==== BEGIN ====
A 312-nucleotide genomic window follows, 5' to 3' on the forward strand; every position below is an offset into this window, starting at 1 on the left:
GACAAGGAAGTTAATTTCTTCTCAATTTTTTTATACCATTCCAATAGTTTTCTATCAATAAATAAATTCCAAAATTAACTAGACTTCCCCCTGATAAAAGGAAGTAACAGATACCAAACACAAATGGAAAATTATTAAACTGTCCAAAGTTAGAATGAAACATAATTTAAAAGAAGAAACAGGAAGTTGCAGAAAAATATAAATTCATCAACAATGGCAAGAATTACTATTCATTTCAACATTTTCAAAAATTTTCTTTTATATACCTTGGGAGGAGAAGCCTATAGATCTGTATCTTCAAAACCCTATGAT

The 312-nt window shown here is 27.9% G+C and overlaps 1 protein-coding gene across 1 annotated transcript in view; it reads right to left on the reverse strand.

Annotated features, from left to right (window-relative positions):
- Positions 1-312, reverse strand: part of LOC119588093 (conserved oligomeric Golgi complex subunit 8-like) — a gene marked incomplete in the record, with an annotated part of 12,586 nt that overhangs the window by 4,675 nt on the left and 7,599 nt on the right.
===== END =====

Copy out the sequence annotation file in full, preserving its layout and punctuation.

A 312-nucleotide genomic window follows, 5' to 3' on the forward strand; every position below is an offset into this window, starting at 1 on the left:
GACAAGGAAGTTAATTTCTTCTCAATTTTTTTATACCATTCCAATAGTTTTCTATCAATAAATAAATTCCAAAATTAACTAGACTTCCCCCTGATAAAAGGAAGTAACAGATACCAAACACAAATGGAAAATTATTAAACTGTCCAAAGTTAGAATGAAACATAATTTAAAAGAAGAAACAGGAAGTTGCAGAAAAATATAAATTCATCAACAATGGCAAGAATTACTATTCATTTCAACATTTTCAAAAATTTTCTTTTATATACCTTGGGAGGAGAAGCCTATAGATCTGTATCTTCAAAACCCTATGAT

The 312-nt window shown here is 27.9% G+C and overlaps 1 protein-coding gene across 1 annotated transcript in view; it reads right to left on the reverse strand.

Annotated features, from left to right (window-relative positions):
- Positions 1-312, reverse strand: part of LOC119588093 (conserved oligomeric Golgi complex subunit 8-like) — a gene marked incomplete in the record, with an annotated part of 12,586 nt that overhangs the window by 4,675 nt on the left and 7,599 nt on the right.